[2020 is almost in the books and the AAEC Notebook is at the printer. You should get your Year-in-Review as we escape into 2021. Here’s the letter from President Kevin Siers that kicks off the next issue.]
While the expression “may you live in interesting times” is characterized as a curse, for cartoonists it has always been a blessing, this year more than most. And even with the timely arrival of coronavirus vaccines and the official vote of the electoral college, next year promises to be just as interesting. Politicalization, polarization and partisanship still persist, not to mention just plain reality-denying craziness. And sharp pencils and pens in the hands of sharp cartoonists will still be needed to puncture the bubble wrap of lies continually being spun out by our political culture. And the AAEC will still be supporting us cartoonists, championing our rights and our mission as essential to liberty in the United States and the world.
While 2020 had almost too many opportunities for satire, it was a hard year for many of our members. Job losses and layoffs continued to afflict our colleagues as newspapers continued to struggle amid the cuts of corporate bean counters. Many of those still employed had to find new drawing digs, as newsroom offices closed or were vacated due to work-from-home orders or even more budget cuts. And the coronavirus wasn’t just a cartoon topic, but a very real concern for several of our comrades, as they, like so many in the nation, were infected by the virus, or had to deal with its impact on family and friends.
The pandemic wiped out almost all the AAEC’s scheduled 2020 events and meetings as well. It was very disappointing to have to cancel our joint convention this spring with the Canadian cartoonists. Both our groups are looking towards Fall of 2021, hoping to reprise that gathering. Fall is the new Spring! And while we could only participate in the Cartoonist Crossroads Columbus (CXC) festival virtually this year, it remains an important event for our group and we continue to plan some level of joint activity with them next year.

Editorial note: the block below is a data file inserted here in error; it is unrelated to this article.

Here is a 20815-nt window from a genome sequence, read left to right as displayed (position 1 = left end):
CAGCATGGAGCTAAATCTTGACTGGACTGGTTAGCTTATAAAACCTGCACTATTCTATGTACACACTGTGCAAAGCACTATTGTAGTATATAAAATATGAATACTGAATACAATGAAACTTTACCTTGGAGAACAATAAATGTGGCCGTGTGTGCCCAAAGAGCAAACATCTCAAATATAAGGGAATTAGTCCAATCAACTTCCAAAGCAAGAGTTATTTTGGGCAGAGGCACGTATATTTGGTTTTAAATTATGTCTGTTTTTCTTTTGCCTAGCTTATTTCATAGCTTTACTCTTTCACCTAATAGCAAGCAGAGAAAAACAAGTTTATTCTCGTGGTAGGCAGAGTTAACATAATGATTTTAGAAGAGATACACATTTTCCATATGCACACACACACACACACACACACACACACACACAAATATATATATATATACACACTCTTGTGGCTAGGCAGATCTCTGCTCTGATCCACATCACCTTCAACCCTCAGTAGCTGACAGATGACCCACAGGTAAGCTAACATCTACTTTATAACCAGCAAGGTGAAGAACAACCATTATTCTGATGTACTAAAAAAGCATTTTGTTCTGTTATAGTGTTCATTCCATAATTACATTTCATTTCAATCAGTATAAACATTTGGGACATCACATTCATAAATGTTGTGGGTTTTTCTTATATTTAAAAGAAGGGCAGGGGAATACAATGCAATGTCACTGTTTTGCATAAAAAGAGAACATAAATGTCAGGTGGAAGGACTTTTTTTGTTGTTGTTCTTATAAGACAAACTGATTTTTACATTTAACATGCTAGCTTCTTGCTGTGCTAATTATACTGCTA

Still, the zoom happy hours organized by JP Trostle and our manager, Kelsey Maher, were a hit and a welcome opportunity to catch up with colleagues over our favorite beverages. And during this year’s virtual CXC festival we were able to welcome our latest Locher winner, Catherine Gong, to our ranks. Also during that CXC weekend, Terry Anderson of the Cartoonist Rights Network International virtually presented the Robert Russell Courage in Cartooning award to Amed Kabir Kishore of Bangladesh. And we presented the AAEC’s Ink Bottle award to Adam Zyglis, JP Trostle and Ed Hall for their work in designing and finally completing our long-awaited web site. While much tinkering remains to be done on aaecrebuild.wpengine.com to make it as smoothly functional as we would like, we finally have a new look and a stable platform from which to promote cartooning and satire to the world in the years ahead.
And that art form is as important as ever. The outrage and controversies that surrounded so many cartoons and cartoonists this last year are a testament to the power of graphic satire and its ability to both cast light on dark times and to provoke change. It’s been a privilege for me these last couple of years to be a part of a group that promotes and defends the work of such a talented and brave bunch of artists. Unlike an orange-daubed president we know, I’m happily stepping down now and welcoming Jen Sorensen as she takes over the reigns of AAEC President for the 2021-2022 term. Please wish her and the newly-elected AAEC Board of Directors all the best as they explore new ideas and approaches to keep our profession strong, viable and healthy on the front lines of opinion journalism.
Thank you all for all your efforts in our common cause. Be safe, be strong and be brave. And kick ass.
AAEC President 2019-2020
Editor’s note: And a big thank you to Kevin Siers, the first AAEC President to serve under the new two-year term setup.
Sign of the times — Kevin Siers (above) prepares to move out of his corner studio at the Charlotte Observer. The newsroom shut down for Covid safety reasons in the spring of 2020, and a few months later McClatchy announced it would not renew the lease on the office space. Its journalists now work virtually from home. Photo courtesy of Jeff Siner/Charlotte Observer